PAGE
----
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Pandemic has forced university athletics to slow down and pay attention, says head coach of women’s basketball at Langley’s TWU

‘We … often forget to celebrate the character of our athletes’
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Cheryl Jean-Paul, head coach of women’s basketball at Trinity Western University (TWU) spoke on on athletics, race and diversity at the Oct. 23, 2020 Spartan Sports Leadership Superconference. (TWU/special to Langley Advance Times)

“COVID-19 has enabled university athletics to slow down and pay attention to what’s happening in our world, and what’s been happening in our sport context for a long time,” said Cheryl Jean-Paul, head coach of women’s basketball at Trinity Western University and president of women’s basketball in the Canada West Conference.

In light of pandemic- related health concerns, this past June, U SPORTS announced the cancellation of six 2020 fall national championships. On Oct. 15, it further announced the cancellation of 2021 winter national championships in men’s and women’s basketball, hockey, swimming, track and field, volleyball and wrestling.

Jean-Paul said the pause in championship games has prompted the TWU athletic department to adapt their focus.

Jean-Paul was a one of the speakers at the 2020 Spartan Sports Leadership Superconference, a virtual event streaming on Oct. 23.

READ MORE: Spartans bench boss wins coach of the year

Ahead of the conference, Jean-Paul reflected on the importance of diversity.

“We tend to see the world from our perspective, whether that’s in sport or outside of sport,” she observed.

“We don’t often question why we do things a certain way or why we believe certain things, until someone from a different background or cultural foundation sees life differently and interprets life for us from their context.”

Diversity can challenge teams to grow, she believes.

“Diversity within a team or program allows everyone to gain knowledge and understanding of the world around them, but also of themselves as they are stretched in their thinking.”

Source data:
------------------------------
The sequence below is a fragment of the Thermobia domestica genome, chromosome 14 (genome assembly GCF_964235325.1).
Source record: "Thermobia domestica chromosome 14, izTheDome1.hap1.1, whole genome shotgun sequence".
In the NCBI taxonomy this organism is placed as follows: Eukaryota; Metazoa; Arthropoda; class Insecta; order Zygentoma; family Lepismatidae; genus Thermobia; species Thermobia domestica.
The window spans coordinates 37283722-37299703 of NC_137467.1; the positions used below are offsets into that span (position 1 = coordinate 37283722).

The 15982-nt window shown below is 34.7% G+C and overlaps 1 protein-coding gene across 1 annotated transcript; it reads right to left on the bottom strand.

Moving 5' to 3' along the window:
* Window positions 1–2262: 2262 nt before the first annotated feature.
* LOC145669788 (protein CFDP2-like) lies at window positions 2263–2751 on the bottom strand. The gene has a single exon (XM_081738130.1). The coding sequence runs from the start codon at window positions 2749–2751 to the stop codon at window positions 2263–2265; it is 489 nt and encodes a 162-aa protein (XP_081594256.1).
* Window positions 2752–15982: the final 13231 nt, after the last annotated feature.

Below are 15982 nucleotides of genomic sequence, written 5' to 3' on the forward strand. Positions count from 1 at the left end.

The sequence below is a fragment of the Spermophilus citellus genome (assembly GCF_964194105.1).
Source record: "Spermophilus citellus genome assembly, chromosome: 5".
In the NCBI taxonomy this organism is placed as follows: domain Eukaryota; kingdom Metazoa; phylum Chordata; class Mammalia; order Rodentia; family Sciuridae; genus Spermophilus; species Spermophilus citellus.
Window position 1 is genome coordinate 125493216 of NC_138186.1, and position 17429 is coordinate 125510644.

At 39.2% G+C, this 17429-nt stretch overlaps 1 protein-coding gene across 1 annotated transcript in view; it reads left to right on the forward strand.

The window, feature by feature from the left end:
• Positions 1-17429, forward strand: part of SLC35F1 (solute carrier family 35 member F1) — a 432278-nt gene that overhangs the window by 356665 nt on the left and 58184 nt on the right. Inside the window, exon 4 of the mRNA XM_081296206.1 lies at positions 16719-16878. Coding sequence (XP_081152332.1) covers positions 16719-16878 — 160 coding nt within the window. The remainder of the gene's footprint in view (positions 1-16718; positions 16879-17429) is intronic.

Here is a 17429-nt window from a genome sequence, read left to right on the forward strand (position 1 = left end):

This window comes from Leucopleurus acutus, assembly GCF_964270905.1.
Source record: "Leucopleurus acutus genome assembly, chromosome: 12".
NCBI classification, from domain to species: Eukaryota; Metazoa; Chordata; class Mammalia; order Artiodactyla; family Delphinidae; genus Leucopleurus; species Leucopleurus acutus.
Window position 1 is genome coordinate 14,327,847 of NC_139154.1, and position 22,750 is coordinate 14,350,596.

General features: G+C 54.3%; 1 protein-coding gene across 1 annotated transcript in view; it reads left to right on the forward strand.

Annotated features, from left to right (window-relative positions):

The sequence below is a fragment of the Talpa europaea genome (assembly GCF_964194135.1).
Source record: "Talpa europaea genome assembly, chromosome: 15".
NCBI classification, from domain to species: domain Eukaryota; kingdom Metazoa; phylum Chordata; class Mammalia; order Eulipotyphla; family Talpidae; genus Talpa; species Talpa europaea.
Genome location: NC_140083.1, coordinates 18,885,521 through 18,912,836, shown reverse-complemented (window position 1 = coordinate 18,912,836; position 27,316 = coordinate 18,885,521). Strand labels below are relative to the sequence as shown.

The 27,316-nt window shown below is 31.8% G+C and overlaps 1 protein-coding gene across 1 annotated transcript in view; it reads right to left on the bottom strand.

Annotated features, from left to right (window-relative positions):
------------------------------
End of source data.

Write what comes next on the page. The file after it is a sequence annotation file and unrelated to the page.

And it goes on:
Jean-Paul believed that diverse perspectives create potential for learning. “If guided properly, this can create such a social awareness that we become relevant to what’s happening around us, and this builds into our team culture and sport identity,” she said. “That can’t be gained in the same way if you are solely surrounded by people who are exactly like you, who think, react and asks questions from the same lens.”

Joining her on the Diversity Panel were six other coaches from various cultural backgrounds.

“We are excited to be joined by a panel of great coaches and organizational leaders who, despite having experienced the harshness of racism, have such optimism for how the sport world has a platform to change the future,” she said.

“I’m hoping attendees will find a new boldness to question themselves and their organizations for how we support and celebrate diversity through who we are as leaders, communicators and influencers,” she continued.

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Jean-Paul is now in her 11th season at TWU. Throughout her years as head coach, the Spartans women’s basketball teams have accumulated 103 wins and have made 4 playoff appearances. Winning, however, is not the entire focus of Jean-Paul’s leadership.

“We celebrate our athletic accomplishments but often forget to celebrate the character of our athletes, who they are as people and what they’ve had to overcome to even get to the university level of competition,” she said.

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